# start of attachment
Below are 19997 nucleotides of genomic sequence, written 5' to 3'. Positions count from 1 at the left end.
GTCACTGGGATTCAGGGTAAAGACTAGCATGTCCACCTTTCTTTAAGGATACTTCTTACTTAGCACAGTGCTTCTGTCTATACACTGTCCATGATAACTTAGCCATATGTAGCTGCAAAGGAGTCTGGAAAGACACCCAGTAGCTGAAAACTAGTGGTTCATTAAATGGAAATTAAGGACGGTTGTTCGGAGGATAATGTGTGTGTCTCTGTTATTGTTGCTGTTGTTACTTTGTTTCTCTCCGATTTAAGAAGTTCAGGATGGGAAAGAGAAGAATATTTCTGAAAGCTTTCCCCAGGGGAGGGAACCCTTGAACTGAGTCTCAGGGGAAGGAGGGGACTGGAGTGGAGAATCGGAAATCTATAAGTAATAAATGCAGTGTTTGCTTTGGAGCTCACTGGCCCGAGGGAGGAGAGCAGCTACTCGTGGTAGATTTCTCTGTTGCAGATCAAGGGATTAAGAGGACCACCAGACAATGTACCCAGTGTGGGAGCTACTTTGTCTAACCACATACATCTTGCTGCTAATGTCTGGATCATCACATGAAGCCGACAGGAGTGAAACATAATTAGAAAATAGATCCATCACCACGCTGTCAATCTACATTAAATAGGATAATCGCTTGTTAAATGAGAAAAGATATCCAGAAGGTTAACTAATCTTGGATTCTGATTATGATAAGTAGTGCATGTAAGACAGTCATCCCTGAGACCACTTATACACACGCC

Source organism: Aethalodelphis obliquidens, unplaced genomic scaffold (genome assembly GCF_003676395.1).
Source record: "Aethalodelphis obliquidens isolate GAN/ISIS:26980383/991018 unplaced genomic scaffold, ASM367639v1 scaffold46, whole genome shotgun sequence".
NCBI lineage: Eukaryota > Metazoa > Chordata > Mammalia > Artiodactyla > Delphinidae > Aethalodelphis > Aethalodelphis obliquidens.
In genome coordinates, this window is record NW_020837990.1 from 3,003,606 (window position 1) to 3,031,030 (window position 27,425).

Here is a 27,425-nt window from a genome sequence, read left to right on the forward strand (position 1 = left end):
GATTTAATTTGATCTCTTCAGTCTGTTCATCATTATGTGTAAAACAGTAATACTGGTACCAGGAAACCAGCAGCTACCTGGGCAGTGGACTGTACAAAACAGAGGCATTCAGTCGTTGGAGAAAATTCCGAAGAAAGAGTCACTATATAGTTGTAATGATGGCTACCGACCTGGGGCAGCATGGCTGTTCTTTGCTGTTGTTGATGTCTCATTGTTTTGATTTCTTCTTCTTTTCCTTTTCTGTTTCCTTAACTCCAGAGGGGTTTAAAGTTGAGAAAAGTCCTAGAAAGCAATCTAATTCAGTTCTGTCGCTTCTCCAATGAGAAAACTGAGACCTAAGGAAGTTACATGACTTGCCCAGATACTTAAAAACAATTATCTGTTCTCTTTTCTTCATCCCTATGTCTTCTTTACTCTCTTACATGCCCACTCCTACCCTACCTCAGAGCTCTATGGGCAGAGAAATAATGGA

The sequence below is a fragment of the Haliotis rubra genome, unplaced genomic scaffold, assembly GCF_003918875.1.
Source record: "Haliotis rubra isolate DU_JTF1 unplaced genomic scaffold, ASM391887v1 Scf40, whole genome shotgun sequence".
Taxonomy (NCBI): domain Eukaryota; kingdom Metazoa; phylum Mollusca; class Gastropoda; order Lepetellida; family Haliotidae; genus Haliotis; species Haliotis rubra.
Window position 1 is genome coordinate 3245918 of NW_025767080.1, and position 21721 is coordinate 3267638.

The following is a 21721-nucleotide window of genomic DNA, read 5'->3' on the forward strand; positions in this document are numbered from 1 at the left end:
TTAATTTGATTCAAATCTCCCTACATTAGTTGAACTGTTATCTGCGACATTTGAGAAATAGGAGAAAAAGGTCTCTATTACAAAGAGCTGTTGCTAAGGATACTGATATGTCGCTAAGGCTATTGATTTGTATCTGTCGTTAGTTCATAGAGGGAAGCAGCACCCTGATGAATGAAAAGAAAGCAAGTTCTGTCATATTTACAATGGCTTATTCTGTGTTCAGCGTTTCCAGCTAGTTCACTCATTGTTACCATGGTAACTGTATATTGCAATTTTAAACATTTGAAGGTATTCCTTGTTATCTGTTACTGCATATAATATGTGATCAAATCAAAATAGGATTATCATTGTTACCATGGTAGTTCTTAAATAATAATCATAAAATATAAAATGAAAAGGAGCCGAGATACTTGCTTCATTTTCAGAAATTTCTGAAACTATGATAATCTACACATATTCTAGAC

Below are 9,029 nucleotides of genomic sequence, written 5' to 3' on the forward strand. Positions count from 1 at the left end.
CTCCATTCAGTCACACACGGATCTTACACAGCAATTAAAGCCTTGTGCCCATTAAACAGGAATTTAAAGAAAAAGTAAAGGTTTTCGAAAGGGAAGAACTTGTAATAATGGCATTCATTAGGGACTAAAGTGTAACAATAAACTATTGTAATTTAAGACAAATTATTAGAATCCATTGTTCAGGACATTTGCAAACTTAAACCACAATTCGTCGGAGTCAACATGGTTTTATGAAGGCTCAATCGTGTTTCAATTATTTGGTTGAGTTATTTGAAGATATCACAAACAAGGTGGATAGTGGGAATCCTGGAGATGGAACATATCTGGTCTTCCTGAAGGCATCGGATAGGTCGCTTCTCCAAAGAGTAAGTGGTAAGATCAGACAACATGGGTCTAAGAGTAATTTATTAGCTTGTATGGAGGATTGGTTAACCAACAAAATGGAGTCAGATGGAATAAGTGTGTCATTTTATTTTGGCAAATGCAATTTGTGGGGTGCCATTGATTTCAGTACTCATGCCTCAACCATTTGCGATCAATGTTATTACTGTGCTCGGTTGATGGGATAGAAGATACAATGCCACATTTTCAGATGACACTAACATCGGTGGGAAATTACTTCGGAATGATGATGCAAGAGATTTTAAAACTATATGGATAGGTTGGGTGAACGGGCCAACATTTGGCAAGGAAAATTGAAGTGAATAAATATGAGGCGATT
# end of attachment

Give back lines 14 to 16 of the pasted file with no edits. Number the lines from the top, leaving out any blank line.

TTAATTTGATTCAAATCTCCCTACATTAGTTGAACTGTTATCTGCGACATTTGAGAAATAGGAGAAAAAGGTCTCTATTACAAAGAGCTGTTGCTAAGGATACTGATATGTCGCTAAGGCTATTGATTTGTATCTGTCGTTAGTTCATAGAGGGAAGCAGCACCCTGATGAATGAAAAGAAAGCAAGTTCTGTCATATTTACAATGGCTTATTCTGTGTTCAGCGTTTCCAGCTAGTTCACTCATTGTTACCATGGTAACTGTATATTGCAATTTTAAACATTTGAAGGTATTCCTTGTTATCTGTTACTGCATATAATATGTGATCAAATCAAAATAGGATTATCATTGTTACCATGGTAGTTCTTAAATAATAATCATAAAATATAAAATGAAAAGGAGCCGAGATACTTGCTTCATTTTCAGAAATTTCTGAAACTATGATAATCTACACATATTCTAGAC

Below are 9,029 nucleotides of genomic sequence, written 5' to 3' on the forward strand. Positions count from 1 at the left end.
CTCCATTCAGTCACACACGGATCTTACACAGCAATTAAAGCCTTGTGCCCATTAAACAGGAATTTAAAGAAAAAGTAAAGGTTTTCGAAAGGGAAGAACTTGTAATAATGGCATTCATTAGGGACTAAAGTGTAACAATAAACTATTGTAATTTAAGACAAATTATTAGAATCCATTGTTCAGGACATTTGCAAACTTAAACCACAATTCGTCGGAGTCAACATGGTTTTATGAAGGCTCAATCGTGTTTCAATTATTTGGTTGAGTTATTTGAAGATATCACAAACAAGGTGGATAGTGGGAATCCTGGAGATGGAACATATCTGGTCTTCCTGAAGGCATCGGATAGGTCGCTTCTCCAAAGAGTAAGTGGTAAGATCAGACAACATGGGTCTAAGAGTAATTTATTAGCTTGTATGGAGGATTGGTTAACCAACAAAATGGAGTCAGATGGAATAAGTGTGTCATTTTATTTTGGCAAATGCAATTTGTGGGGTGCCATTGATTTCAGTACTCATGCCTCAACCATTTGCGATCAATGTTATTACTGTGCTCGGTTGATGGGATAGAAGATACAATGCCACATTTTCAGATGACACTAACATCGGTGGGAAATTACTTCGGAATGATGATGCAAGAGATTTTAAAACTATATGGATAGGTTGGGTGAACGGGCCAACATTTGGCAAGGAAAATTGAAGTGAATAAATATGAGGCGATT